20 Horses Positive for Piroplasmosis, Investigation Ongoing

Two additional premises exposed to equine piroplasmosis came to light last weekend, according to a statement released by the Florida Department of Agriculture and Consumer Affairs (DOACS). Each property has one horse that tests positive for the disease.

This brings the total number of horses positive for the disease in the state to 20 animals on six quarantined premises. An additional 13 premises are also quarantined due to exposure to positive horses. The DOACS noted that all of the positive horses are closely linked to one another. Because of this close association, the disease is believed to have spread via management practices that resulted in the transfer of whole blood between horses.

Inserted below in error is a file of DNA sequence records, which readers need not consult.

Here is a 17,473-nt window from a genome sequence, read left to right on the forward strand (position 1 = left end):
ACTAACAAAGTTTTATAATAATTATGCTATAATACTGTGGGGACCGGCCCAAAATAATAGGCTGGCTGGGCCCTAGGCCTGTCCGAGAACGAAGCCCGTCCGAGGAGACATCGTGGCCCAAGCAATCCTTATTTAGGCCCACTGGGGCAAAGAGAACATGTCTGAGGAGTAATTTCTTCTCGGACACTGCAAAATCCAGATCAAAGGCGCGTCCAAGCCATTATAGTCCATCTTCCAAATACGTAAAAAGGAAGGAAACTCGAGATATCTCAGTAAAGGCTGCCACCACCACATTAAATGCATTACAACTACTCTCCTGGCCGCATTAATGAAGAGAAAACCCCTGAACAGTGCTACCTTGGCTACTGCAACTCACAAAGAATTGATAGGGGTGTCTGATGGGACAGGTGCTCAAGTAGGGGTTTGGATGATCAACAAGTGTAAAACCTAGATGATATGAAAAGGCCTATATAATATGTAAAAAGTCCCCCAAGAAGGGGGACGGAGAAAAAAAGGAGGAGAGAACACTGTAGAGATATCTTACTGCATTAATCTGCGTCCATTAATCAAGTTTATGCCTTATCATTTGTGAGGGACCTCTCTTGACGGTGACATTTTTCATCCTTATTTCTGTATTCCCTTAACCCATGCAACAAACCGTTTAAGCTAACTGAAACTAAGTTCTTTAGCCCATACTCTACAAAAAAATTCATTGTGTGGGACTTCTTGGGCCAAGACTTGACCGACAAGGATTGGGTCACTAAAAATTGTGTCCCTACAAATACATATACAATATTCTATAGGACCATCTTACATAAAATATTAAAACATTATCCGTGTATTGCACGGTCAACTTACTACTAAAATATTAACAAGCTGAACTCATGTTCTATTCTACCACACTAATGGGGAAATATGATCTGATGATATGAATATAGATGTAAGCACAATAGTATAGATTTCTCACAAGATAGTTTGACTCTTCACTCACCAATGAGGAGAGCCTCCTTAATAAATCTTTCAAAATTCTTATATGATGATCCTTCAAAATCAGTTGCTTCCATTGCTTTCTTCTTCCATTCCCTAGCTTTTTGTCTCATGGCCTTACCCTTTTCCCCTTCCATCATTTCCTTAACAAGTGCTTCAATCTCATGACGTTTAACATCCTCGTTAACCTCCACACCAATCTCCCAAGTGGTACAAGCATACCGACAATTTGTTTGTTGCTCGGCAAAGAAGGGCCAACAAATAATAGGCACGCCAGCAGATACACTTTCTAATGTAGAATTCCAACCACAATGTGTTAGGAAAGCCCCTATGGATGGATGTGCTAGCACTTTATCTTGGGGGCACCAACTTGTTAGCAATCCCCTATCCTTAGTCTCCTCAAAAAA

Equine piroplasmosis is caused by two parasites, Babesia caballi and B. equi. The parasites are able to hitch a ride on certain ticks, in which they can amplify, thus, creating the potential for spread to horses. The parasites can also be spread via shared needles.

The DOACS said tick trapping and surveillance efforts are ongoing. No foreign ticks have been found, and none of the domestic ticks they've captured have tested positive for the organism that causes equine piroplasmosis.

Read more about piroplasmosis in Florida.

About the Author

Erin Ryder

Erin Ryder is a former news editor of The Horse: Your Guide To Equine Health Care.

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